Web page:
Insurance renewals: we all know they can be a pain. When someone throws around acronyms like FCA and DOC, do you really know what they’re talking about?
When trying to organise your car insurance, the number of terms and phrases thrown about is enough to confuse anyone. We’ve put together a handy glossary of the most used insurance terms that could trip you up.
In legal terms, an Act of God refers to any unpreventable accident or event. This usually means a natural disaster, like a storm, flood, or earthquake.
There is not a specific number to report for annual mileage, meaning it can be a confusing phrase if you’re not previously aware of it. It’s not the exact figure, but rather, an estimate of how many miles you’d expect to travel in a year.
A black box is a device that you can attach to your car to potentially decrease your insurance. The box measures your speed, as well as other intricacies of how you drive. The data gets sent back to your insurance provider, and if you’re proven to be a good driver, they may charge you less for your insurance. Black boxes are often popular among young or new drivers.
Breakdown cover is an optional add-on to your car insurance, with which you can get assistance in the event of a breakdown. Instead of being stuck on the side of the road, you’d be able to call someone out to either tow you home or provide roadside assistance.
Car insurance excess is the charge you’ll pay when you make a claim, and there are two types.
Compulsory excess is a non-negotiable figure set by your insurance provider. There is then also a voluntary excess, which is the amount you choose to pay. You’ll typically decide your voluntary excess when you take out your insurance policy. The higher this figure is, the lower your premium will typically be.
Comprehensive car insurance is the most cover you can get with your premium. It covers any damage done to yourself, your car, and any third party involved in an accident. It also covers you in the circumstance of theft or fire damage on top of road collisions.
A courtesy car is a vehicle loaned to you by your insurance provider to drive while your car is being repaired, whether this be after an accident or a failed MOT. Always check your insurance to see if you’re eligible for a courtesy car, as they’re not included in all kinds of cover. While they’ll usually be included in comprehensive car insurance, this still isn’t a guarantee.
When it comes to car insurance, DOC stands for ‘driving other cars’. Make sure you have DOC cover before trying to drive any car that you aren’t named on, as you otherwise won’t be covered in the event of an accident.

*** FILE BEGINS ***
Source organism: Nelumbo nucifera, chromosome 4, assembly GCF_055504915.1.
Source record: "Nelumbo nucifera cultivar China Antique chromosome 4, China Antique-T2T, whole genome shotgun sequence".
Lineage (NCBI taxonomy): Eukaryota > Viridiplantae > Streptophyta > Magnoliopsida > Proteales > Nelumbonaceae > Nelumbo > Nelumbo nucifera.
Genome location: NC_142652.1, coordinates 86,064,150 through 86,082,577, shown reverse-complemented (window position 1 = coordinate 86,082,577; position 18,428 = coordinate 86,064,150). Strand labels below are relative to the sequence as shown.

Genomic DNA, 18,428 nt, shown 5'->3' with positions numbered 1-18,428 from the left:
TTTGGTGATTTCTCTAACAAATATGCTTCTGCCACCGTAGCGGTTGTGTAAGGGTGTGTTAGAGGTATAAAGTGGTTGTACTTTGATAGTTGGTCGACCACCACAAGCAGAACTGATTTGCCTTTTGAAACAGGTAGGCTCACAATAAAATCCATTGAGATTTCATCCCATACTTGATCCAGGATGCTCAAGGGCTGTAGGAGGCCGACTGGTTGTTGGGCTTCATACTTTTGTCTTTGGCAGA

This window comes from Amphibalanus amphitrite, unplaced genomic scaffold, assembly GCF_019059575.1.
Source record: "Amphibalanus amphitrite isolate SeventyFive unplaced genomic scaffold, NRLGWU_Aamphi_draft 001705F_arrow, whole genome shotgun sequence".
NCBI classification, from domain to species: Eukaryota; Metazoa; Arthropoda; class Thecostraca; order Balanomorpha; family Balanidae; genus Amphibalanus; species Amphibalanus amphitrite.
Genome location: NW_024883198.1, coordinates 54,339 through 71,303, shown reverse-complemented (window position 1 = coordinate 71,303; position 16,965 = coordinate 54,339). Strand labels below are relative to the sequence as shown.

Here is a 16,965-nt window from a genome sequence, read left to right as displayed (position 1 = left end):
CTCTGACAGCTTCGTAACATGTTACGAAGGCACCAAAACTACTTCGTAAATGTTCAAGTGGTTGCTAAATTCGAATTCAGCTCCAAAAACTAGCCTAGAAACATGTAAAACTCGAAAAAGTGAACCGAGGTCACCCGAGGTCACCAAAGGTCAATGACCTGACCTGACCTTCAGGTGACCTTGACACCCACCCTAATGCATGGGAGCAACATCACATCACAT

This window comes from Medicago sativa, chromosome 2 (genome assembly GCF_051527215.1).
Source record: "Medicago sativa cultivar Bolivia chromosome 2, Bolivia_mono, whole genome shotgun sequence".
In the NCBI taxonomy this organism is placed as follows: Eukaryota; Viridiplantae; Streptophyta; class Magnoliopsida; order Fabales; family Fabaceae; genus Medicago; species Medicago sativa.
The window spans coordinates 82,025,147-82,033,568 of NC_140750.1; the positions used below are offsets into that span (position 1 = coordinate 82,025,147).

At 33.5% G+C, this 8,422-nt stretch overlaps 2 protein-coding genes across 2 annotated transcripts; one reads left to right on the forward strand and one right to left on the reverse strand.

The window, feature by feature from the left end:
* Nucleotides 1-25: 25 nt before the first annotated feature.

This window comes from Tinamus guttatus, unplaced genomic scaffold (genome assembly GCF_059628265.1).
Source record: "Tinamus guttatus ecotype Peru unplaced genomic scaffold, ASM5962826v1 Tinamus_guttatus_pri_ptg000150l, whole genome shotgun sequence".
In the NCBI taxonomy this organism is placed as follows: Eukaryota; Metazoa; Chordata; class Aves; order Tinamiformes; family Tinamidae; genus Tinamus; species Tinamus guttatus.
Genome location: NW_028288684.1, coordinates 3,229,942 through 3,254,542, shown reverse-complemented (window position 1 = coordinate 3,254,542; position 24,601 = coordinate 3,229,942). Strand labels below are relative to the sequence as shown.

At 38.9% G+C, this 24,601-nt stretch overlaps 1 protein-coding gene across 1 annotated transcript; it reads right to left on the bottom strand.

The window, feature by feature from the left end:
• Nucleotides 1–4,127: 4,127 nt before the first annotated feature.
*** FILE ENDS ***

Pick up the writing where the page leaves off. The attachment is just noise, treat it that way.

Even if your cover does include DOC, you won’t have full comprehensive cover in someone else’s car. If it’s a car that you drive frequently, it would be worth being added to their car insurance policy as a named driver, rather than having DOC cover, as this will give you better coverage.
FCA stands for the Financial Conduct Authority, which regulates the conduct of 50,000 UK firms to make sure that financial markets remain both fair and competitive. It used to be known as the Financial Services Authority.
Your premium is the amount that you pay for your insurance policy, which will typically be either a monthly or annual payment.
A loss adjuster is someone who, on behalf of the insurance provider, investigates claims to make sure that they’re legitimate. This then ensures that the insurance provider is only paying as much as they should.
Also known as an NCD, a no claims discount, or no claims bonus, is an amount calculated when you renew your policy. This amount will then be discounted in the next year of your insurance.
If you’ve had an extreme injury, the Ogden rate is a rate of compensation used by insurance providers and courts to calculate how much you should be paid by your insurance provider.
Telematics car insurance monitors is the type of car insurance that will give a black box, explained above. It takes the form of either an in-car device or app, which monitors your driving.
At findandfundmycar.com, we have a huge range of used cars from trusted dealerships across the UK. Once you’ve got a solid understanding of all the different insurance terms, it's time to find your next set of wheels.
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